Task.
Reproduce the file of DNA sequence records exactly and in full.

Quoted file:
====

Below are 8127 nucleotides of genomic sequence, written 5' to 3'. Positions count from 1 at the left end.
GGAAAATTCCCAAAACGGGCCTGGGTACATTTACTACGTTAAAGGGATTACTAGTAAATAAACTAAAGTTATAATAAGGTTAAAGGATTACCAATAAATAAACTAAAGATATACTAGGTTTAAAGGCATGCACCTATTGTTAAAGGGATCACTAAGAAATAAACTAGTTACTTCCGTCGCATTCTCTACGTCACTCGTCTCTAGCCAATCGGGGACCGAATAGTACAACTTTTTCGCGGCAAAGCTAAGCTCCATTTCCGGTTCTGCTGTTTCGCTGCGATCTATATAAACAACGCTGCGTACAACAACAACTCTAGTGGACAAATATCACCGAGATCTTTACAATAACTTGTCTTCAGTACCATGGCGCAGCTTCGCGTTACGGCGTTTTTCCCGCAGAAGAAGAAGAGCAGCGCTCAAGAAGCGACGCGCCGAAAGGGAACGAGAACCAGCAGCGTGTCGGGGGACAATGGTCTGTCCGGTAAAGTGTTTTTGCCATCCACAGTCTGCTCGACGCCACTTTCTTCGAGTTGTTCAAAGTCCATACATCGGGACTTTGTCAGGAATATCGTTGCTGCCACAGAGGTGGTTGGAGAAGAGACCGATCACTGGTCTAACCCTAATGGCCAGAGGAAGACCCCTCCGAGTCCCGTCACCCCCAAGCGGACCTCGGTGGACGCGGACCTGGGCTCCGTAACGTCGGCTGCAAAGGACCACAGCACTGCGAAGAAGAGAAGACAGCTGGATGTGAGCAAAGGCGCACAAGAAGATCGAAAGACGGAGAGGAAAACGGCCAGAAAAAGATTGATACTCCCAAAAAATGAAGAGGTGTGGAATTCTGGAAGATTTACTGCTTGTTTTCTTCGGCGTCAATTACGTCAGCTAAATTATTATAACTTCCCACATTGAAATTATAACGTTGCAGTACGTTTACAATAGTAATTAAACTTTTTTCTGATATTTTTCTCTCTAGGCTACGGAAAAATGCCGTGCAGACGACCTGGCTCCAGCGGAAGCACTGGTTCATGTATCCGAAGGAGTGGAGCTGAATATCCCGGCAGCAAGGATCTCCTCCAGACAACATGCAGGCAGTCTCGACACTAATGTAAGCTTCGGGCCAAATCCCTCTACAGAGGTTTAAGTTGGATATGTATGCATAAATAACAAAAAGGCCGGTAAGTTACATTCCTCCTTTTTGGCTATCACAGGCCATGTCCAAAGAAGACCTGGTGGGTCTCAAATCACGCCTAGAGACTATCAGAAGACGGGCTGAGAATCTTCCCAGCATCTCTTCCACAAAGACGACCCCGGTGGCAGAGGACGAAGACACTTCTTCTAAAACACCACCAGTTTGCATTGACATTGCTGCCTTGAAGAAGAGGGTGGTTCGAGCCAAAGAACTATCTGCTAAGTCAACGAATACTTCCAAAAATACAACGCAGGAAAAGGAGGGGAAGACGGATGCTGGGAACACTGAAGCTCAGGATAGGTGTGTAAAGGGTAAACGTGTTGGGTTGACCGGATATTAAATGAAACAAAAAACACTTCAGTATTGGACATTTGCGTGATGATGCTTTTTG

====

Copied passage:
Below are 8127 nucleotides of genomic sequence, written 5' to 3'. Positions count from 1 at the left end.
GGAAAATTCCCAAAACGGGCCTGGGTACATTTACTACGTTAAAGGGATTACTAGTAAATAAACTAAAGTTATAATAAGGTTAAAGGATTACCAATAAATAAACTAAAGATATACTAGGTTTAAAGGCATGCACCTATTGTTAAAGGGATCACTAAGAAATAAACTAGTTACTTCCGTCGCATTCTCTACGTCACTCGTCTCTAGCCAATCGGGGACCGAATAGTACAACTTTTTCGCGGCAAAGCTAAGCTCCATTTCCGGTTCTGCTGTTTCGCTGCGATCTATATAAACAACGCTGCGTACAACAACAACTCTAGTGGACAAATATCACCGAGATCTTTACAATAACTTGTCTTCAGTACCATGGCGCAGCTTCGCGTTACGGCGTTTTTCCCGCAGAAGAAGAAGAGCAGCGCTCAAGAAGCGACGCGCCGAAAGGGAACGAGAACCAGCAGCGTGTCGGGGGACAATGGTCTGTCCGGTAAAGTGTTTTTGCCATCCACAGTCTGCTCGACGCCACTTTCTTCGAGTTGTTCAAAGTCCATACATCGGGACTTTGTCAGGAATATCGTTGCTGCCACAGAGGTGGTTGGAGAAGAGACCGATCACTGGTCTAACCCTAATGGCCAGAGGAAGACCCCTCCGAGTCCCGTCACCCCCAAGCGGACCTCGGTGGACGCGGACCTGGGCTCCGTAACGTCGGCTGCAAAGGACCACAGCACTGCGAAGAAGAGAAGACAGCTGGATGTGAGCAAAGGCGCACAAGAAGATCGAAAGACGGAGAGGAAAACGGCCAGAAAAAGATTGATACTCCCAAAAAATGAAGAGGTGTGGAATTCTGGAAGATTTACTGCTTGTTTTCTTCGGCGTCAATTACGTCAGCTAAATTATTATAACTTCCCACATTGAAATTATAACGTTGCAGTACGTTTACAATAGTAATTAAACTTTTTTCTGATATTTTTCTCTCTAGGCTACGGAAAAATGCCGTGCAGACGACCTGGCTCCAGCGGAAGCACTGGTTCATGTATCCGAAGGAGTGGAGCTGAATATCCCGGCAGCAAGGATCTCCTCCAGACAACATGCAGGCAGTCTCGACACTAATGTAAGCTTCGGGCCAAATCCCTCTACAGAGGTTTAAGTTGGATATGTATGCATAAATAACAAAAAGGCCGGTAAGTTACATTCCTCCTTTTTGGCTATCACAGGCCATGTCCAAAGAAGACCTGGTGGGTCTCAAATCACGCCTAGAGACTATCAGAAGACGGGCTGAGAATCTTCCCAGCATCTCTTCCACAAAGACGACCCCGGTGGCAGAGGACGAAGACACTTCTTCTAAAACACCACCAGTTTGCATTGACATTGCTGCCTTGAAGAAGAGGGTGGTTCGAGCCAAAGAACTATCTGCTAAGTCAACGAATACTTCCAAAAATACAACGCAGGAAAAGGAGGGGAAGACGGATGCTGGGAACACTGAAGCTCAGGATAGGTGTGTAAAGGGTAAACGTGTTGGGTTGACCGGATATTAAATGAAACAAAAAACACTTCAGTATTGGACATTTGCGTGATGATGCTTTTTG